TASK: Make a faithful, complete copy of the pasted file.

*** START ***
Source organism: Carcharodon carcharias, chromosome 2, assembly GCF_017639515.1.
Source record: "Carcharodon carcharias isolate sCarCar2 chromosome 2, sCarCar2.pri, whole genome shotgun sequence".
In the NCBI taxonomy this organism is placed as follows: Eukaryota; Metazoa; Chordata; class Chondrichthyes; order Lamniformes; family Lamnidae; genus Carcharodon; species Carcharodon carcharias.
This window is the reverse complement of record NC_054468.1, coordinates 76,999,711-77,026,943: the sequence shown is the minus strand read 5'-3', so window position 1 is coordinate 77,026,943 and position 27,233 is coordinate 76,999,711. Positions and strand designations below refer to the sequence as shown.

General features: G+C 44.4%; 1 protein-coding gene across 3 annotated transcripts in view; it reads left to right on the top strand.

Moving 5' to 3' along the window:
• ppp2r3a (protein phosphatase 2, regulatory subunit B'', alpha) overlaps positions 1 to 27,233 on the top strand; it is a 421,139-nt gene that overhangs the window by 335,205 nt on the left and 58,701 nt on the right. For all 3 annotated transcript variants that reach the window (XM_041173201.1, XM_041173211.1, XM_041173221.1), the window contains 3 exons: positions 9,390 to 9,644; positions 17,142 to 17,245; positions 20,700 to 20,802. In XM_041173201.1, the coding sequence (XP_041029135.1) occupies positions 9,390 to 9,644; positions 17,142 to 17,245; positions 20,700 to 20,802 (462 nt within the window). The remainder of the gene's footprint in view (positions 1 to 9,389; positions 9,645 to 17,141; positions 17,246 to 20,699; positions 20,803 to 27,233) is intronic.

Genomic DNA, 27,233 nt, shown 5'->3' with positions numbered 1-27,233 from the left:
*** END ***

Source organism: Carcharodon carcharias, chromosome 2, assembly GCF_017639515.1.
Source record: "Carcharodon carcharias isolate sCarCar2 chromosome 2, sCarCar2.pri, whole genome shotgun sequence".
In the NCBI taxonomy this organism is placed as follows: Eukaryota; Metazoa; Chordata; class Chondrichthyes; order Lamniformes; family Lamnidae; genus Carcharodon; species Carcharodon carcharias.
This window is the reverse complement of record NC_054468.1, coordinates 76,999,711-77,026,943: the sequence shown is the minus strand read 5'-3', so window position 1 is coordinate 77,026,943 and position 27,233 is coordinate 76,999,711. Positions and strand designations below refer to the sequence as shown.

General features: G+C 44.4%; 1 protein-coding gene across 3 annotated transcripts in view; it reads left to right on the top strand.

Moving 5' to 3' along the window:
• ppp2r3a (protein phosphatase 2, regulatory subunit B'', alpha) overlaps positions 1 to 27,233 on the top strand; it is a 421,139-nt gene that overhangs the window by 335,205 nt on the left and 58,701 nt on the right. For all 3 annotated transcript variants that reach the window (XM_041173201.1, XM_041173211.1, XM_041173221.1), the window contains 3 exons: positions 9,390 to 9,644; positions 17,142 to 17,245; positions 20,700 to 20,802. In XM_041173201.1, the coding sequence (XP_041029135.1) occupies positions 9,390 to 9,644; positions 17,142 to 17,245; positions 20,700 to 20,802 (462 nt within the window). The remainder of the gene's footprint in view (positions 1 to 9,389; positions 9,645 to 17,141; positions 17,246 to 20,699; positions 20,803 to 27,233) is intronic.

Genomic DNA, 27,233 nt, shown 5'->3' with positions numbered 1-27,233 from the left: